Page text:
We have all fallen victim to the impulse buy. That gadget in the checkout line or “gotta have” in the window. Thankfully, most of those spontaneous decisions didn’t have a pronounced impact on our long-term success or happiness.
I’m sure you would agree that hiring a new manager doesn't fall into the same spontaneous purchase category as buying a Wonder Wallet or a Snuggie, but I have seen even the best managers out there succumb to the quick and easy option that is right at their fingertips. When a key management position comes open, the stopwatch starts. It takes massive willpower to not make a quick move, but instead apply the critical thought that is necessary to make a good decision.
Any time you have an opening on your staff, you have a golden opportunity. This is your chance to find a superstar, someone who is born and built to succeed in this role because their natural behaviors are a perfect match for the responsibilities of the job. When you find that perfect match, performance and happiness levels spike.
In an ideal world, you are recruiting all the time and have built a strong Talent Bank that you regularly maintain to support your hiring efforts. (It’s a fact: recruitment can’t start when someone leaves. Strong ongoing recruitment ensures that you always have a bench of quality candidates and you won’t ever have to settle for disappointing performance.)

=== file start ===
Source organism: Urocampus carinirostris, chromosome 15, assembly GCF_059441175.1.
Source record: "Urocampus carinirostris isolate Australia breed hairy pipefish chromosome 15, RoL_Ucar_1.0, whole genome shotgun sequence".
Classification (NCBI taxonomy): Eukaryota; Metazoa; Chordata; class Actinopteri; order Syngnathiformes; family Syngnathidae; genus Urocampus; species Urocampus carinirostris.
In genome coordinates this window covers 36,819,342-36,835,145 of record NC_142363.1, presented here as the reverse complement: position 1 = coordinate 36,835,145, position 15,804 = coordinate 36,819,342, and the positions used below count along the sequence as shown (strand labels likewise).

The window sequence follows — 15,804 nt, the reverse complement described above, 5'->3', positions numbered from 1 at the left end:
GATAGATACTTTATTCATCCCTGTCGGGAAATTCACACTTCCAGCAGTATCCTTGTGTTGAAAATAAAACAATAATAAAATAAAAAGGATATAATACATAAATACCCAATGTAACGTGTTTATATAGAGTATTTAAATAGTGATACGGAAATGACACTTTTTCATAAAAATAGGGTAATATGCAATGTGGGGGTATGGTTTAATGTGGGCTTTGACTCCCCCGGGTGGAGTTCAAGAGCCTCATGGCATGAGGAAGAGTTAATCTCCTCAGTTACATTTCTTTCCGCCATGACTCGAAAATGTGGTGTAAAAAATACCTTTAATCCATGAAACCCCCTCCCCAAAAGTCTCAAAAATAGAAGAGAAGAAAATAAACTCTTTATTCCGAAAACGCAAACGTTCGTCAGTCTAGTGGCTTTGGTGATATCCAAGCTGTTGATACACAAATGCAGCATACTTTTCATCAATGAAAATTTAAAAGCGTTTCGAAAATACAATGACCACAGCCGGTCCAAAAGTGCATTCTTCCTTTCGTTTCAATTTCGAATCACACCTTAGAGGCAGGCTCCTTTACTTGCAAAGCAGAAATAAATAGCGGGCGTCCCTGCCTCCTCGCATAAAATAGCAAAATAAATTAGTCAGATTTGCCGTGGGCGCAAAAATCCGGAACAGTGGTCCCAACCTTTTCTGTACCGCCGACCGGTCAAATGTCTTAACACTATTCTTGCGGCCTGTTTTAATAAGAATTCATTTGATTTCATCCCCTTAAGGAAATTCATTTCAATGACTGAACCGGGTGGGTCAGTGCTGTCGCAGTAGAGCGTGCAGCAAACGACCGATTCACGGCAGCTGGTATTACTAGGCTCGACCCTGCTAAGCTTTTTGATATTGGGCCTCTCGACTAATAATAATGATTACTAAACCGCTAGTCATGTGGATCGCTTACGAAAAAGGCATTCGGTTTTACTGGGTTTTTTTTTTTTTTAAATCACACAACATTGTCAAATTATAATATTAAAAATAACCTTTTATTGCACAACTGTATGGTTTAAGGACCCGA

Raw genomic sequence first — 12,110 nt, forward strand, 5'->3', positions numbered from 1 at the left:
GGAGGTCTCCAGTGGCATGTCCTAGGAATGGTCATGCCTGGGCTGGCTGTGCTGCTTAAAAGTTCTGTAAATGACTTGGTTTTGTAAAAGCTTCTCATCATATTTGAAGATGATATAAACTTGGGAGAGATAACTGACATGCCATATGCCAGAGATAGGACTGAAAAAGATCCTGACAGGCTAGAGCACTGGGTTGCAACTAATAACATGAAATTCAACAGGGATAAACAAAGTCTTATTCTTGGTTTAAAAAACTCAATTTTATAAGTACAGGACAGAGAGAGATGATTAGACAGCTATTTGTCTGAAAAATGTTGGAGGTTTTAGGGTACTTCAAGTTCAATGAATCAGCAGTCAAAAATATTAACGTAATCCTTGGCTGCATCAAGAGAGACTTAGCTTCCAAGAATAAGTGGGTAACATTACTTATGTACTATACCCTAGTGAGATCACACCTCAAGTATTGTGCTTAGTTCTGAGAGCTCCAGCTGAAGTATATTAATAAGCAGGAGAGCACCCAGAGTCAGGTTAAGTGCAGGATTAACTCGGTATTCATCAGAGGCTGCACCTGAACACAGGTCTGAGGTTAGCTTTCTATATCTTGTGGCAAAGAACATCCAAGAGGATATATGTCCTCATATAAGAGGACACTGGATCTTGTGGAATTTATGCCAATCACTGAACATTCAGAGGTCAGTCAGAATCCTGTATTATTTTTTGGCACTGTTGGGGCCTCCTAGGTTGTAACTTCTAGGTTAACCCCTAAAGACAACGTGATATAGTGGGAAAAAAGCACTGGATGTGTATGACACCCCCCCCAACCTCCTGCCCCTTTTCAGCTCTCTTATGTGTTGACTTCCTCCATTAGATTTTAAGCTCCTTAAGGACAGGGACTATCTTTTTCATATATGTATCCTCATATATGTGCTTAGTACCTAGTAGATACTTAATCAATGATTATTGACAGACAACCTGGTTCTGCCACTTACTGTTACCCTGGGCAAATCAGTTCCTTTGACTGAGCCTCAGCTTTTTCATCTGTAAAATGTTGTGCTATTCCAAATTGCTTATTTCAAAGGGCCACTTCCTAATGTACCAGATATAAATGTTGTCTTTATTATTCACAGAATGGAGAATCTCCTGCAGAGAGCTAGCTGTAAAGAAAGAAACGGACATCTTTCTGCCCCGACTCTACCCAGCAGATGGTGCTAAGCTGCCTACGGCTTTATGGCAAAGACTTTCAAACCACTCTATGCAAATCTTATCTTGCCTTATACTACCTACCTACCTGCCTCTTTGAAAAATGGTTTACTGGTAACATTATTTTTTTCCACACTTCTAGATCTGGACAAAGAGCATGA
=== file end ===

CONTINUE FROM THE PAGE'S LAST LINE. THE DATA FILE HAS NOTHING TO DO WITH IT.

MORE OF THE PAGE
Whether you have a strong Talent Bank or not, though, the very first step in making a solid hire is to put the job itself under the microscope. The challenges of every role are different, even if the job titles are the same, so before you embark on your search or selection process, you must first perform a Job Analysis.
To do this you simply need to consider what may be particularly unique about this specific opening by asking yourself these four critical questions:
Job Purpose: Why do you need this sales manager? How well they help you increase overall sales?
Primary Responsibilities: What will the top 3 or 4 responsibilities of this job be?
Leading Indicators: What are the top 3 or 4 actions you will measure that will lead to success in the job?
Performance Tracking: What are the top 3 or 4 performance measures you will analyze at the end of each month?
Once you have nailed-down the answers to these questions, you will be ready to go out there and make a strong selection decision in order to impact your overall performance for the long-term.